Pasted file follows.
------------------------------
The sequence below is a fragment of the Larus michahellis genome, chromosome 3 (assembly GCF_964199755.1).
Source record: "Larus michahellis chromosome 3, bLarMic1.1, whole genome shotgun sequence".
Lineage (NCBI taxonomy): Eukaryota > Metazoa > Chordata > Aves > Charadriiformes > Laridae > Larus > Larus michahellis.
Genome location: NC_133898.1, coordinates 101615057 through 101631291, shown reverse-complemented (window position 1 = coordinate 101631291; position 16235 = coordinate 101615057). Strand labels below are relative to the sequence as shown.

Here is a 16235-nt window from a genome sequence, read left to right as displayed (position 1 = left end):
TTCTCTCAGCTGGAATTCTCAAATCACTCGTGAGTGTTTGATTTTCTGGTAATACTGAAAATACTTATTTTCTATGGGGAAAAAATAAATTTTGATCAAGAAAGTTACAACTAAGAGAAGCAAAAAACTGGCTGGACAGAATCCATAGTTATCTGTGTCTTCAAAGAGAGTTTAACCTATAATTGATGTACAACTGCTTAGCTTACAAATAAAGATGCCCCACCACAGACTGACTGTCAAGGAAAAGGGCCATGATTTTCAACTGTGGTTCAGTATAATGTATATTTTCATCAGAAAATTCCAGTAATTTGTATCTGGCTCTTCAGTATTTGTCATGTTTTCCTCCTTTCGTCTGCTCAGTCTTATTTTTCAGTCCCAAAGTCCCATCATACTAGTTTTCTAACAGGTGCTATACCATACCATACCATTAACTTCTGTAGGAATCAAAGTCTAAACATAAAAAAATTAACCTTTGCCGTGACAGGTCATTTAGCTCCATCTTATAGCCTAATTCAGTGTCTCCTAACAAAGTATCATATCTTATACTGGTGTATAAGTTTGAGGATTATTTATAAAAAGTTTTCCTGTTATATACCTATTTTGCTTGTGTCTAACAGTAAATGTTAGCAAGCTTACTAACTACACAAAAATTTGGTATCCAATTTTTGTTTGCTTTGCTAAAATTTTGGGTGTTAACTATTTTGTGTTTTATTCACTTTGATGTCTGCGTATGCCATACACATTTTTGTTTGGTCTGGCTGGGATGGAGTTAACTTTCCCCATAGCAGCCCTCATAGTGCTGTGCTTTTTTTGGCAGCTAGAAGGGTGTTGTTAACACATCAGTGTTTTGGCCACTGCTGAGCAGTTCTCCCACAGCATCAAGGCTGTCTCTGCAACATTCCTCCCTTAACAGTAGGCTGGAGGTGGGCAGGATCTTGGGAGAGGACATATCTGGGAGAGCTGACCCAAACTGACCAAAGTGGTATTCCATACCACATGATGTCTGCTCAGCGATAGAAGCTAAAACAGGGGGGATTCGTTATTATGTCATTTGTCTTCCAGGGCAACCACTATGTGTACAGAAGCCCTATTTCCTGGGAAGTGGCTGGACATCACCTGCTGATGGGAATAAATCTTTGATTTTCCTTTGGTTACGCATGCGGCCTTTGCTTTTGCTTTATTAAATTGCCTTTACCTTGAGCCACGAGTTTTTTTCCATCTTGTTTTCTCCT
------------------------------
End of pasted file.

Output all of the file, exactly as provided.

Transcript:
The sequence below is a fragment of the Larus michahellis genome, chromosome 3 (assembly GCF_964199755.1).
Source record: "Larus michahellis chromosome 3, bLarMic1.1, whole genome shotgun sequence".
Lineage (NCBI taxonomy): Eukaryota > Metazoa > Chordata > Aves > Charadriiformes > Laridae > Larus > Larus michahellis.
Genome location: NC_133898.1, coordinates 101615057 through 101631291, shown reverse-complemented (window position 1 = coordinate 101631291; position 16235 = coordinate 101615057). Strand labels below are relative to the sequence as shown.

Here is a 16235-nt window from a genome sequence, read left to right as displayed (position 1 = left end):
TTCTCTCAGCTGGAATTCTCAAATCACTCGTGAGTGTTTGATTTTCTGGTAATACTGAAAATACTTATTTTCTATGGGGAAAAAATAAATTTTGATCAAGAAAGTTACAACTAAGAGAAGCAAAAAACTGGCTGGACAGAATCCATAGTTATCTGTGTCTTCAAAGAGAGTTTAACCTATAATTGATGTACAACTGCTTAGCTTACAAATAAAGATGCCCCACCACAGACTGACTGTCAAGGAAAAGGGCCATGATTTTCAACTGTGGTTCAGTATAATGTATATTTTCATCAGAAAATTCCAGTAATTTGTATCTGGCTCTTCAGTATTTGTCATGTTTTCCTCCTTTCGTCTGCTCAGTCTTATTTTTCAGTCCCAAAGTCCCATCATACTAGTTTTCTAACAGGTGCTATACCATACCATACCATTAACTTCTGTAGGAATCAAAGTCTAAACATAAAAAAATTAACCTTTGCCGTGACAGGTCATTTAGCTCCATCTTATAGCCTAATTCAGTGTCTCCTAACAAAGTATCATATCTTATACTGGTGTATAAGTTTGAGGATTATTTATAAAAAGTTTTCCTGTTATATACCTATTTTGCTTGTGTCTAACAGTAAATGTTAGCAAGCTTACTAACTACACAAAAATTTGGTATCCAATTTTTGTTTGCTTTGCTAAAATTTTGGGTGTTAACTATTTTGTGTTTTATTCACTTTGATGTCTGCGTATGCCATACACATTTTTGTTTGGTCTGGCTGGGATGGAGTTAACTTTCCCCATAGCAGCCCTCATAGTGCTGTGCTTTTTTTGGCAGCTAGAAGGGTGTTGTTAACACATCAGTGTTTTGGCCACTGCTGAGCAGTTCTCCCACAGCATCAAGGCTGTCTCTGCAACATTCCTCCCTTAACAGTAGGCTGGAGGTGGGCAGGATCTTGGGAGAGGACATATCTGGGAGAGCTGACCCAAACTGACCAAAGTGGTATTCCATACCACATGATGTCTGCTCAGCGATAGAAGCTAAAACAGGGGGGATTCGTTATTATGTCATTTGTCTTCCAGGGCAACCACTATGTGTACAGAAGCCCTATTTCCTGGGAAGTGGCTGGACATCACCTGCTGATGGGAATAAATCTTTGATTTTCCTTTGGTTACGCATGCGGCCTTTGCTTTTGCTTTATTAAATTGCCTTTACCTTGAGCCACGAGTTTTTTTCCATCTTGTTTTCTCCT